Dear Ed Miliband,
I feel that your letter to me last week deserves a reply. After all, it was very civil of you to write.
Let me first introduce myself. I voted Lib Dem on May 6th, and am profoundly unsure whether I will do so in the future, for various reasons that you can probably guess. Three-and-a-half years ago, for my sins, I joined Labour. Some people go to university, get drunk and have one-night stands. I got drunk at university and joined the Labour Party.
I’ve had a love-hate relationship Labour ever since. For all its faults, which were considerable, it seemed the place to be if you were on “the left”. Eventually, after about two years I felt that I could not defend Labour’s record in government. There was no specific incident that led me not to renew my Labour membership. Like any breakup, there were a myriad of factors. These included: calling off a corruption inquiry into selling arms to Saudi Arabia, ID cards, Hazel Blears, the Private Finance Initiative, Tony McNulty, 42 days without trial…and I haven’t even mentioned Iraq and Afghanistan yet. As you say in your letter, “Leaving your party is the most honourable course when your party leadership leaves you.” I did, and haven’t been given a good reason to return yet.
You’ve probably realised now that I am a member of the lefty middle class “intelligensia”, and the type of person you are trying to woo with your leadership campaign. You have said some sensible things about Labour’s civil liberties record, criticised the decision to invade Iraq, and been attacked by Peter Mandelson. All of these things are in your favour. In her excellent posts on the Labour leadership contest, fellow Paperback Rioter Hannah has hinted that you would be her preferred candidate.
I also have more sympathy with your strategy of wooing left-wing Lib Dem voters, than with your brother’s tactic, which is to appeal to Tory voters by forming a movement of the centre. As has been pointed out – and no doubt you are aware already – Labour has lost 5 million votes since 1997, only 1 million of them left to vote Tory.
Despite all this, I have not found you sufficiently inspiring in order to pay £1, rejoin Labour and vote for you as leader.
The first reason for this is that I have not been encouraged by Labour’s actions since the election. After some truly half-hearted attempts to form a coalition with the Liberal Democrats, they have attacked the government from the right on prison and immigration reform, and are now engaged – you probably have noticed this – in a leadership election. This contest has been soporific and overly long. A real debate on the party’s record in government and what it should do now was needed, so in principle a long leadership contest was necessary. In practice, this sort of debate has not really happened, because all serious contenders of the leadership (this includes yourself) agree too much with each other for there to be a real debate.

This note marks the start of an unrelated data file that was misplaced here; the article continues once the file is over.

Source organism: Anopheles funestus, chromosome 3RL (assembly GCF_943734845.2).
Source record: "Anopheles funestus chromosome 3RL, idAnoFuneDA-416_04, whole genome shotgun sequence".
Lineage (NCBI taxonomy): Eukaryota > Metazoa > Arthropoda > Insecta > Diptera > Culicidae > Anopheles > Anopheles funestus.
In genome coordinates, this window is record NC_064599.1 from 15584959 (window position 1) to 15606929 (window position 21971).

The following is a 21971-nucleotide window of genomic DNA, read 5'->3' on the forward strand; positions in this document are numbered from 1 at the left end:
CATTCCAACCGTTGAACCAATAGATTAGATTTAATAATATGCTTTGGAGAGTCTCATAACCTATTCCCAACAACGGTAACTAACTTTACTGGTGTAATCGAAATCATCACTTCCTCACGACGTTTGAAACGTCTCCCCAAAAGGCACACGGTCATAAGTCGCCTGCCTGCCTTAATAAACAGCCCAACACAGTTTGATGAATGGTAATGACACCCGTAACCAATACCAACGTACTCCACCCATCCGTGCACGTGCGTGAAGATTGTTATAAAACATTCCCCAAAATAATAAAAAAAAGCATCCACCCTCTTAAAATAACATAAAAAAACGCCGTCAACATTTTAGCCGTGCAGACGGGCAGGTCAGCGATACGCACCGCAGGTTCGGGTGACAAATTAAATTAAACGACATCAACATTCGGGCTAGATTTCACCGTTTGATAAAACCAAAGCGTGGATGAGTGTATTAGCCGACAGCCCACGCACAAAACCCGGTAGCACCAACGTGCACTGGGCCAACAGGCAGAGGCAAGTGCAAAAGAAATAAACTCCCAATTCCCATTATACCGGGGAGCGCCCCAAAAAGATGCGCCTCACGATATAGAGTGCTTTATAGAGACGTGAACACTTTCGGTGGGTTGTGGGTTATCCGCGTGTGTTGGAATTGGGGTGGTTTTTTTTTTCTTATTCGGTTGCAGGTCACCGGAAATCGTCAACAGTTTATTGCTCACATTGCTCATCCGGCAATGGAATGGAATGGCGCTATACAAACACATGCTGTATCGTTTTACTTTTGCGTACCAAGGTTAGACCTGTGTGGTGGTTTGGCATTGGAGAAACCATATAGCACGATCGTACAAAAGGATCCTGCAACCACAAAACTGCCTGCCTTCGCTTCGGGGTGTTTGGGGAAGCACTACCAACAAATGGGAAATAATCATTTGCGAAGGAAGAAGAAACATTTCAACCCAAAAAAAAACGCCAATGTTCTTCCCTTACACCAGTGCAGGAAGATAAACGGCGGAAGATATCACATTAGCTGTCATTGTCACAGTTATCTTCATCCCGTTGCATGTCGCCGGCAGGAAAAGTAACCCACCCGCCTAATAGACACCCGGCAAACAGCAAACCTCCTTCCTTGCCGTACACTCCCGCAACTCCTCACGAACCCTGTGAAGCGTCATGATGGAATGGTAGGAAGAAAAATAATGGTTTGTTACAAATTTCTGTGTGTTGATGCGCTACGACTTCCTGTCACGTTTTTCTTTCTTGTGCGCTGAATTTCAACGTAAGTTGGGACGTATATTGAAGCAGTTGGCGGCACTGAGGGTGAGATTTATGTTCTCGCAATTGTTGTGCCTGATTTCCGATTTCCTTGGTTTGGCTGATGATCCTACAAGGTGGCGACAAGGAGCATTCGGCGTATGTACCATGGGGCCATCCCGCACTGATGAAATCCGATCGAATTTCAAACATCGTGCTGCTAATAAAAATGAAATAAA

However, my main problem with your campaign is that you have repudiated too much of Labour’s time in government. This may sound paradoxical, because I have said above that I left Labour because I think its role in government was, on the whole, unsatisfactory. However, your voting record looks especially egregious on certain issues:
To vote for the vast majority of Labour’s appalling civil liberties measures then to remain a cabinet minister, and disown them in opposition to win the leadership now, smacks of opportunism to me. Your remarks on Iraq also seem opportunistic now, seeing as you did not speak publicly against the war at the time. You may reply that you were agitating against these policies in private whilst supporting them in public, as befits collective responsibility among cabinet ministers. For instance, in the Five Live leadership hustings you were asked by Victoria Derbyshire why you did not make more noise about some issue or other – I think it was social housing – and you replied, “I remember a conversation with Gordon Brown in 2006 on this issue…”
I can remember very few conversations I had in 2006. Granted, I’d be more likely to remember a conversation I had with Gordon Brown four years ago, but I’m guessing a talk with him is a more common occurrence for you. So I’m not quite sure that one conversation four years ago, when Brown wasn’t even Prime Minister, really counts as doing something you’re meant to be passionate about. Instead, there is a sort of honesty and integrity in the position of David Miliband and Andy Burnham defending Labour’s record in government that I can applaud, however much I disagree with what they’re defending.
Perhaps you think that I am being unkind, and trying to have it both ways. If you defended New Labour’s record in government, I would not vote for you because you are defending something I think is flawed; if you disown it than I accuse you of being an opportunist. You are certainly entitled to think that, but for future reference: such a thing as a “principled resignation” exists (like Robin Cook, for instance) and perhaps Cabinet Ministers should think about using it more often.
I think it was Tony Blair who said that Labour needed to be “radical and credible”. Broadly speaking, I find your brother credible but not radical. You, on the other hand, are radical but not credible. It is for this reason that I will have to respectfully decline your offer of rejoining Labour and voting for you as leader. I hope you appreciate the reasons why, and wish you all the best in the contest.